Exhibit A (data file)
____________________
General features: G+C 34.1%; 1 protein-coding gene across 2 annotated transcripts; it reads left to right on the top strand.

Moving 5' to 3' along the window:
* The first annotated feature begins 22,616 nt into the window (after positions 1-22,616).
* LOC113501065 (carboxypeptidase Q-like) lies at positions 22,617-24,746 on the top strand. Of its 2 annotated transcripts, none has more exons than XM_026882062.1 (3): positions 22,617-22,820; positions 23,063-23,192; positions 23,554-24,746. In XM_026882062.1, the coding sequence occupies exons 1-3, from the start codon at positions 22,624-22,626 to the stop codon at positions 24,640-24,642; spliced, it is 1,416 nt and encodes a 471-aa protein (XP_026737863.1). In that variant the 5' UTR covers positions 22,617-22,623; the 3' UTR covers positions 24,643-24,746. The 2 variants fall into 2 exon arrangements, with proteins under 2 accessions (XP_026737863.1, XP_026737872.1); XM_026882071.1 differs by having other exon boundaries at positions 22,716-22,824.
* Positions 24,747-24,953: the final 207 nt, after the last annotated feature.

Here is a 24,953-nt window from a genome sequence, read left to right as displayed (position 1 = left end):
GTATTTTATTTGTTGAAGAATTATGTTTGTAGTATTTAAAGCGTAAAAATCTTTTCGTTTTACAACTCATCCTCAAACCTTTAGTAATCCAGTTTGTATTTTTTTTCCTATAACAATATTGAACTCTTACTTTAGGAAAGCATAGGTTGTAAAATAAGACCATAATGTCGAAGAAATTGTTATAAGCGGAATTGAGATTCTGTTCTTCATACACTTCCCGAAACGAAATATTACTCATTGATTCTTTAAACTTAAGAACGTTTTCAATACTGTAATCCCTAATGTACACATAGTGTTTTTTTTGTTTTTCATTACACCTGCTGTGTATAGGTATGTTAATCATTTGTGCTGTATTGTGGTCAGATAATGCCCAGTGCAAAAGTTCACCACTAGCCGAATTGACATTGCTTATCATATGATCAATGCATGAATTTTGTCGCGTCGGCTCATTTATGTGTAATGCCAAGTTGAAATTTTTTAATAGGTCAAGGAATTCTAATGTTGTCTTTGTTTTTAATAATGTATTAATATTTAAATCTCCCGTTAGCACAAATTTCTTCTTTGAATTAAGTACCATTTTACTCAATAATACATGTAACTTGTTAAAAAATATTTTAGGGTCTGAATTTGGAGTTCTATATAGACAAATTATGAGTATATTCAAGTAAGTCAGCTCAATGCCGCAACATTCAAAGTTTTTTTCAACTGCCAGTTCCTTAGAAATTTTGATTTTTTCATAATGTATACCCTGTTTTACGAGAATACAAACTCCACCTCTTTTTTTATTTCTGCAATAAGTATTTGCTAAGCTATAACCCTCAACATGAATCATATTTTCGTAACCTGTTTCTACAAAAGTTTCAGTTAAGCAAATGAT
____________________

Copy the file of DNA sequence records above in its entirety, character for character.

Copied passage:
General features: G+C 34.1%; 1 protein-coding gene across 2 annotated transcripts; it reads left to right on the top strand.

Moving 5' to 3' along the window:
* The first annotated feature begins 22,616 nt into the window (after positions 1-22,616).
* LOC113501065 (carboxypeptidase Q-like) lies at positions 22,617-24,746 on the top strand. Of its 2 annotated transcripts, none has more exons than XM_026882062.1 (3): positions 22,617-22,820; positions 23,063-23,192; positions 23,554-24,746. In XM_026882062.1, the coding sequence occupies exons 1-3, from the start codon at positions 22,624-22,626 to the stop codon at positions 24,640-24,642; spliced, it is 1,416 nt and encodes a 471-aa protein (XP_026737863.1). In that variant the 5' UTR covers positions 22,617-22,623; the 3' UTR covers positions 24,643-24,746. The 2 variants fall into 2 exon arrangements, with proteins under 2 accessions (XP_026737863.1, XP_026737872.1); XM_026882071.1 differs by having other exon boundaries at positions 22,716-22,824.
* Positions 24,747-24,953: the final 207 nt, after the last annotated feature.

Here is a 24,953-nt window from a genome sequence, read left to right as displayed (position 1 = left end):
GTATTTTATTTGTTGAAGAATTATGTTTGTAGTATTTAAAGCGTAAAAATCTTTTCGTTTTACAACTCATCCTCAAACCTTTAGTAATCCAGTTTGTATTTTTTTTCCTATAACAATATTGAACTCTTACTTTAGGAAAGCATAGGTTGTAAAATAAGACCATAATGTCGAAGAAATTGTTATAAGCGGAATTGAGATTCTGTTCTTCATACACTTCCCGAAACGAAATATTACTCATTGATTCTTTAAACTTAAGAACGTTTTCAATACTGTAATCCCTAATGTACACATAGTGTTTTTTTTGTTTTTCATTACACCTGCTGTGTATAGGTATGTTAATCATTTGTGCTGTATTGTGGTCAGATAATGCCCAGTGCAAAAGTTCACCACTAGCCGAATTGACATTGCTTATCATATGATCAATGCATGAATTTTGTCGCGTCGGCTCATTTATGTGTAATGCCAAGTTGAAATTTTTTAATAGGTCAAGGAATTCTAATGTTGTCTTTGTTTTTAATAATGTATTAATATTTAAATCTCCCGTTAGCACAAATTTCTTCTTTGAATTAAGTACCATTTTACTCAATAATACATGTAACTTGTTAAAAAATATTTTAGGGTCTGAATTTGGAGTTCTATATAGACAAATTATGAGTATATTCAAGTAAGTCAGCTCAATGCCGCAACATTCAAAGTTTTTTTCAACTGCCAGTTCCTTAGAAATTTTGATTTTTTCATAATGTATACCCTGTTTTACGAGAATACAAACTCCACCTCTTTTTTTATTTCTGCAATAAGTATTTGCTAAGCTATAACCCTCAACATGAATCATATTTTCGTAACCTGTTTCTACAAAAGTTTCAGTTAAGCAAATGAT